Health and safety measures
For the ni-Vanuatu workers coming for the mango harvest, the risk of infection is extremely low. Nonetheless, the communal aspect of seasonal work, where workers tend to live and work in close proximity, could make seasonal workers susceptible to a viral illness that is spread through close contact. To manage this risk, various health and safety measures are being implemented.
All AEs involved in the pilot have an individual COVID-19 management plan which has been approved by the Northern Territory Chief Health Officer. The plan covers arrangements in workers’ accommodation, transport to/from work and the worksite, and outlines social distancing and hygiene measures, as well as criteria for monitoring, identifying, reporting and managing a confirmed case of COVID-19 in the unlikely event a worker becomes unwell. Management plans include keeping the ni-Vanuatu workers separate from other work teams on the orchard, and visitors are not allowed at the workers’ accommodation.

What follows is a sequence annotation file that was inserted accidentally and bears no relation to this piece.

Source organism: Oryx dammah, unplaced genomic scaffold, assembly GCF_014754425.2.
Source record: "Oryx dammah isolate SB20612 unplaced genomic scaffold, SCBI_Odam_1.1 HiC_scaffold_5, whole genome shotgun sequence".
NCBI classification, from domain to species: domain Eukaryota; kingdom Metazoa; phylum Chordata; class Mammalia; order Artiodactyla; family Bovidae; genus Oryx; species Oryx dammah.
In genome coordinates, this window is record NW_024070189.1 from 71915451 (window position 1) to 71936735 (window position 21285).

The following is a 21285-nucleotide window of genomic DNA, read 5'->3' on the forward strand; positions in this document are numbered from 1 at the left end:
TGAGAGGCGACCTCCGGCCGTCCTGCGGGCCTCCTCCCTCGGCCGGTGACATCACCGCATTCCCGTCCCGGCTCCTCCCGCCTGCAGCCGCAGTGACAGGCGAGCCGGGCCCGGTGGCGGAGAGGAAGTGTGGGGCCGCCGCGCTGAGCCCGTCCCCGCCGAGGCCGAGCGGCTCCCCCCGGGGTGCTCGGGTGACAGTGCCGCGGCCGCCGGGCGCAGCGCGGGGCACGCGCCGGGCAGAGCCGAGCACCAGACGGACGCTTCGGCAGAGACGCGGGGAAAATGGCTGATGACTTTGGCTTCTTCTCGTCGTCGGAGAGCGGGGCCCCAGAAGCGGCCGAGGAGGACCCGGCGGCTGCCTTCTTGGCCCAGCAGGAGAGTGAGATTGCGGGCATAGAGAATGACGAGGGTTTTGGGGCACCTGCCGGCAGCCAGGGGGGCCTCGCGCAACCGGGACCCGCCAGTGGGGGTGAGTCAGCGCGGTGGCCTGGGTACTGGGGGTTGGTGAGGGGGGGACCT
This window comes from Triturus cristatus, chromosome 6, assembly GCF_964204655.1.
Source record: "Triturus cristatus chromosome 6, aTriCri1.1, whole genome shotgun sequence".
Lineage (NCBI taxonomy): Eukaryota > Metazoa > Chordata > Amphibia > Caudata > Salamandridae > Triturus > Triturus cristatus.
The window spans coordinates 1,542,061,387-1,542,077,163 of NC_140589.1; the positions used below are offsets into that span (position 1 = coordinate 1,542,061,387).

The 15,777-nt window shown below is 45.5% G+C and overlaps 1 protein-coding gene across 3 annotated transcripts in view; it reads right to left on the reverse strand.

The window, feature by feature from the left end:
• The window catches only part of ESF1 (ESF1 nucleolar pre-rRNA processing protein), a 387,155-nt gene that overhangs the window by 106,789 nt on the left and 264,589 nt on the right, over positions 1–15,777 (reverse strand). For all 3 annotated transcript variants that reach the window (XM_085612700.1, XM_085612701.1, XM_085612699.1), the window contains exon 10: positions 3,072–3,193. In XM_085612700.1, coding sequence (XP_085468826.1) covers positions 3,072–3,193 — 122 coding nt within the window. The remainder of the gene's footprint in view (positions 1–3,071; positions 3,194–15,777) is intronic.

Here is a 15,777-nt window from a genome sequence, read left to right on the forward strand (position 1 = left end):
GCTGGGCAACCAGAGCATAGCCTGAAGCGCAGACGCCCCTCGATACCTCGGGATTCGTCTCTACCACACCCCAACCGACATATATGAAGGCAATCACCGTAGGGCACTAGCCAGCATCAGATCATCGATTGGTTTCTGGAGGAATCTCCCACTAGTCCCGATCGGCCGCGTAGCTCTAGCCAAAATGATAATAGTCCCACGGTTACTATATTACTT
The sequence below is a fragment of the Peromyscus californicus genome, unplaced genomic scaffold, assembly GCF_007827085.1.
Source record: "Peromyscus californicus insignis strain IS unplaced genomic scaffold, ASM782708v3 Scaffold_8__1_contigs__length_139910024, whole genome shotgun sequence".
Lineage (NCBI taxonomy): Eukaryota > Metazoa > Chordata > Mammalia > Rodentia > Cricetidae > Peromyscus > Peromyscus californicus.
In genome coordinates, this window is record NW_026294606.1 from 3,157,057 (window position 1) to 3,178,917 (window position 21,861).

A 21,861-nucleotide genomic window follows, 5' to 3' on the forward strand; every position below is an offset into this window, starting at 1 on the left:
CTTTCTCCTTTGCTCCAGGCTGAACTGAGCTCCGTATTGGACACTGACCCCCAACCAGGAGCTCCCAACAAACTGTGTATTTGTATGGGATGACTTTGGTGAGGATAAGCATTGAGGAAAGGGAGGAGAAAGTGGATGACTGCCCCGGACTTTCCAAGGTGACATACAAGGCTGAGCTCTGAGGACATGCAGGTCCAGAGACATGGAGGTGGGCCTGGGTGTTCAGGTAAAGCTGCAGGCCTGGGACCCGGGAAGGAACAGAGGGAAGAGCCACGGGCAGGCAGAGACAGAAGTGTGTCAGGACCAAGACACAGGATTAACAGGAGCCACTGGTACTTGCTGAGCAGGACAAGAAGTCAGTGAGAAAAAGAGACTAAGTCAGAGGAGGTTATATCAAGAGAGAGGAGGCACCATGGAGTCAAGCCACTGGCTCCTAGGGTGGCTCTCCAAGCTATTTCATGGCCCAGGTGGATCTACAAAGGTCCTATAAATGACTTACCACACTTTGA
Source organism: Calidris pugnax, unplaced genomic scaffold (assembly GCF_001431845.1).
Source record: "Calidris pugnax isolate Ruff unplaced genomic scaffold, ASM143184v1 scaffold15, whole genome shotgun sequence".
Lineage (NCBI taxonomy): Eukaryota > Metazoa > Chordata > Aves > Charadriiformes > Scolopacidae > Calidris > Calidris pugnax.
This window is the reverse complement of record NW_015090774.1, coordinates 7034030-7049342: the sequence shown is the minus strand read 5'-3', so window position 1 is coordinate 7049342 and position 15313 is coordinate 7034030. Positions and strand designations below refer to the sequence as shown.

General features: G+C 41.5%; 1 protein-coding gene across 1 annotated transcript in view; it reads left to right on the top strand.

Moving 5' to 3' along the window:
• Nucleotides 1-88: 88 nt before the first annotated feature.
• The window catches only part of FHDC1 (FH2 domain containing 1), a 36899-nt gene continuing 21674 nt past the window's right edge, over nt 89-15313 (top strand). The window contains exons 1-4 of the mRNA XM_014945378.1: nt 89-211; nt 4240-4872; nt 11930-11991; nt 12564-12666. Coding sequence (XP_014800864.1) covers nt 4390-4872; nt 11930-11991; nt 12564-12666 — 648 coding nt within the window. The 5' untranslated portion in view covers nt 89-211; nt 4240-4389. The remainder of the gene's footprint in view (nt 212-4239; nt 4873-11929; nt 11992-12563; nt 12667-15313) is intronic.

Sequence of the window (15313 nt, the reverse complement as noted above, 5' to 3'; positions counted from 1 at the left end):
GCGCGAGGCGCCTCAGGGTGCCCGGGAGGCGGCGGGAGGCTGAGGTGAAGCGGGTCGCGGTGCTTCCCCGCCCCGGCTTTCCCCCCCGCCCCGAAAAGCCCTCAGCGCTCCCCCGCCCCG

The ni-Vanuatu workers will be provided with extensive pre-departure and on-arrival training on what to expect when travelling to/from the worksite and working in Australia during current COVID-19 restrictions. Training includes information on how the virus spreads, hygiene, social distancing measures in the workplace and outside of work, and what to do if workers feel unwell. As reported here, there is a risk workers may not seek medical treatment even if they feel unwell, to avoid taking time off work and forfeiting their daily earnings. AEs recognise that clear communication with workers is essential to ensure workers understand where and when to seek medical help if needed. One AE, for instance, has developed an App specifically to enhance communication and education with their workers. Regular communication with families at home is also critical to reassure family members that workers are safe.
AEs are developing options for workers to undertake some of their out-of-work activities online, rather than in the local community. These include online supermarket shopping, online banking services to send money home, and online recreational activities, and workers will receive training in how to access and use them.